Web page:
This July, The Songwriter’s Beat Festival - New York City’s only festival celebrating performing songwriters – returns for three consecutive nights and features 18 top performing songwriters including acclaimed artists Martha Redbone, Steve Addabbo, Felicia Collins, Bertha Hope, Valerie Ghent, Rob Morsberger, Tabitha Fair, Peter Calo, Deni Bonet, Ann Klein and more.

NEW: Leading up to this year’s Festival will be the first annual Songwriter’s Beat - Feel the Music! Song Contest, open to all songwriters. Win prizes and a performance slot at the Festival! Celebrity judges including songwriting legends Ashford & Simpson will review the finalists and decide the winners. The contest also serves as a fundraiser: song submission fees support Feel the Music!

Song submission deadline is June 27, 2010 at http://sonicbids.com/SongwritersBeat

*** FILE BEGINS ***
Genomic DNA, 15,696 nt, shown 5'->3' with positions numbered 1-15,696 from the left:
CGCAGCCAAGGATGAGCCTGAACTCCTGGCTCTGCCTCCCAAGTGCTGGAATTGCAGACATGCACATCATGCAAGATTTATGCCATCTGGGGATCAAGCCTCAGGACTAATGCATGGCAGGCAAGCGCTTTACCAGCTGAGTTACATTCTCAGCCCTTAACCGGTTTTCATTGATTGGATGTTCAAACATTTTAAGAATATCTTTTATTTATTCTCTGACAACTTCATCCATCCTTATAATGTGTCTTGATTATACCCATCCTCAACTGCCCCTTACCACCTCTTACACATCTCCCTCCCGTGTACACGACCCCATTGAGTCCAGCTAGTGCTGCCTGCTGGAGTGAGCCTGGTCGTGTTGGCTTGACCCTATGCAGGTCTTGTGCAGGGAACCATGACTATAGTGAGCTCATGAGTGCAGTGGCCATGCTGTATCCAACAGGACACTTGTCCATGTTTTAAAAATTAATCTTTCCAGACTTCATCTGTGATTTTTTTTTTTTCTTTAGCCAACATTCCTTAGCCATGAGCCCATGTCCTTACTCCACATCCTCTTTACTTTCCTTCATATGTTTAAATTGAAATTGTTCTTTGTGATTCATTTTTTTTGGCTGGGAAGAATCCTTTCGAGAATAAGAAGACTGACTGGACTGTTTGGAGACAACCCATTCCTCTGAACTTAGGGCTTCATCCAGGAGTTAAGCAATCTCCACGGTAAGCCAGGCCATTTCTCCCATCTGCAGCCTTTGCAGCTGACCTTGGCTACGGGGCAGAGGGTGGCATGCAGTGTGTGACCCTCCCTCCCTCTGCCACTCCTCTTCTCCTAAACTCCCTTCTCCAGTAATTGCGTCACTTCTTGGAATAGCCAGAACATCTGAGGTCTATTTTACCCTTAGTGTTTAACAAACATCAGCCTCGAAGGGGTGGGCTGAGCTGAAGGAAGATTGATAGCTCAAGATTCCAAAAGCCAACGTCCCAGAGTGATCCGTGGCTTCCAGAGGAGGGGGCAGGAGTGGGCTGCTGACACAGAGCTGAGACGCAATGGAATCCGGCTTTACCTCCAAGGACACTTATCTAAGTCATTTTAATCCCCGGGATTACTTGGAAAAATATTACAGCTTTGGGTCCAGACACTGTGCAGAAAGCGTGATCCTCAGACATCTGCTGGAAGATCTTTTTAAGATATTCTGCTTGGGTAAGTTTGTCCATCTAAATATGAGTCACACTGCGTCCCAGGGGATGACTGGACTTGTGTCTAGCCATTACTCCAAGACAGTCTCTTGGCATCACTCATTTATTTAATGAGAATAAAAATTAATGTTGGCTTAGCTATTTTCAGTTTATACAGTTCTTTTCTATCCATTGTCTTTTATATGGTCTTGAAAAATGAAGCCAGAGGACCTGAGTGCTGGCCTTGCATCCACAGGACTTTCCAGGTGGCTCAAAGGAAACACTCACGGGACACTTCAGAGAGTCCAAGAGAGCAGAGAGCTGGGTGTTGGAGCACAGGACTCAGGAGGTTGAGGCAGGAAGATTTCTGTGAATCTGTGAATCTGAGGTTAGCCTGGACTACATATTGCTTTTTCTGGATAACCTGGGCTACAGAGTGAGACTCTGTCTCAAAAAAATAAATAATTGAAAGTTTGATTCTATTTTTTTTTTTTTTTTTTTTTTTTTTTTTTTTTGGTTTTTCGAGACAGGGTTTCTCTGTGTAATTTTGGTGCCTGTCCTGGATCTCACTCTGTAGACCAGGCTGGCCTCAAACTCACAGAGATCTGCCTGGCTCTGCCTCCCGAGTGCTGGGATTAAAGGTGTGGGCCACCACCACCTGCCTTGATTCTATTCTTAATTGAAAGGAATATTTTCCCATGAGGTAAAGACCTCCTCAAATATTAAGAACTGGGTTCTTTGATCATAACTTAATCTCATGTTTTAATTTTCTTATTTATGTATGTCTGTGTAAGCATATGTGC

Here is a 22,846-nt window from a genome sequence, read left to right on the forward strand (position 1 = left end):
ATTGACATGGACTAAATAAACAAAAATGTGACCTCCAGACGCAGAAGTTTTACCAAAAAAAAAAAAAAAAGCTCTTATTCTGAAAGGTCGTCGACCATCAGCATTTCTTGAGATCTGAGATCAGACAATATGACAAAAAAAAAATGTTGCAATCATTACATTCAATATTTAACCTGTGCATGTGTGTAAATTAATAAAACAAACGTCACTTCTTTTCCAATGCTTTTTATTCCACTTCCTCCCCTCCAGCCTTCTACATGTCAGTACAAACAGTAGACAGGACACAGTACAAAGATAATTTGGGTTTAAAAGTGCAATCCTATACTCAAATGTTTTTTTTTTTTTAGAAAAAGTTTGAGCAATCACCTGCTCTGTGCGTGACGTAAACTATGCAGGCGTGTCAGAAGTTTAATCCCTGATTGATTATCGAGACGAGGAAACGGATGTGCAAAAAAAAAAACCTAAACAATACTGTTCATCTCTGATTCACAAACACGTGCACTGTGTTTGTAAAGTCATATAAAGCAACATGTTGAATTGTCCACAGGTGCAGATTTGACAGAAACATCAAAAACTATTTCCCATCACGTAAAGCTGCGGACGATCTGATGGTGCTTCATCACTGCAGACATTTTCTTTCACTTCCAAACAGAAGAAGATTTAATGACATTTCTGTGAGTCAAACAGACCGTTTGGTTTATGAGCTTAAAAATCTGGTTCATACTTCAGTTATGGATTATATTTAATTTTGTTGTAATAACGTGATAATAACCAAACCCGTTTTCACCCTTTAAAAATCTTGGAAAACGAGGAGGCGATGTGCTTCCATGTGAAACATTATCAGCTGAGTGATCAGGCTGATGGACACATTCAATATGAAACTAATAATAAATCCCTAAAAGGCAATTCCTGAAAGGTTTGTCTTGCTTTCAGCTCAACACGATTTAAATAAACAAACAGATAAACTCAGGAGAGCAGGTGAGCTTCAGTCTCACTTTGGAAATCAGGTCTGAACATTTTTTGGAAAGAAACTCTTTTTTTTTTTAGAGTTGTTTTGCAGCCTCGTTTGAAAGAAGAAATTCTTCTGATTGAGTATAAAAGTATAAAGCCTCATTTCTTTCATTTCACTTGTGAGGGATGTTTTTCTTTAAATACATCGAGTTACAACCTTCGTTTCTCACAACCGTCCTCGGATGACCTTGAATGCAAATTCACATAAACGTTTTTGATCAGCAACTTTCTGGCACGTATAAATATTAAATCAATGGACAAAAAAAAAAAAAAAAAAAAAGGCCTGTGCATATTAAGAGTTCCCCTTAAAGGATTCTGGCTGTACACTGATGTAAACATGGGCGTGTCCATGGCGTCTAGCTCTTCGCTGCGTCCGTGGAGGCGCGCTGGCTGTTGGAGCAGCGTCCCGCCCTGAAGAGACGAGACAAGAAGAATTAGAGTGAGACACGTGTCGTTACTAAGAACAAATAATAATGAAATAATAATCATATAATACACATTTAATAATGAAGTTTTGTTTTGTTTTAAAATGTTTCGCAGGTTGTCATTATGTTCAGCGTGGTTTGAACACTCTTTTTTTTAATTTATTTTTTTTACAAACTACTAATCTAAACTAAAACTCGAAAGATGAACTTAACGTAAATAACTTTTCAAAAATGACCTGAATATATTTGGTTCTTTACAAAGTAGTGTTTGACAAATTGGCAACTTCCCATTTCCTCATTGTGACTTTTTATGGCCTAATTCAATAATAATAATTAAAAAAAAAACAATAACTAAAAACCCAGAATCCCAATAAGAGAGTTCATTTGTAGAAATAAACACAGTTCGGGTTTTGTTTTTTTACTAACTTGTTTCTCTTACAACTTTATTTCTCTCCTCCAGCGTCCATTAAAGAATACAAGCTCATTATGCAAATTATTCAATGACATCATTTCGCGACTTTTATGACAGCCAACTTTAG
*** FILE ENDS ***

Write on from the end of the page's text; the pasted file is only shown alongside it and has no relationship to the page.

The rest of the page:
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WHAT: Sixth Annual Songwriter’s Beat Festival & Song Contest

WHEN: July 22-24, 2010; Thurs 8:30pm, Fri-Sat 9pm

WHERE: The Cornelia Street Café, 29 Cornelia Street, New York, NY 10014
212.989.9319 http://corneliastreetcafe.com

ADMISSION: $10 + $7 food/drink minimum; reservations recommended

BENEFIT: Proceeds benefit Feel the Music!, a nonprofit music/arts education program for children and families impacted by trauma, loss and illness
http://musicandhealing.org

The Terror Pigeon Dance Revolt! Announce East Coast Shows!

Founded in late 2007 as means for front man Neil Fridd to yell about his romantic mishaps, The Terror Pigeon Dance Revolt! has blossomed into a real juggernaut of epic dance floor revelation.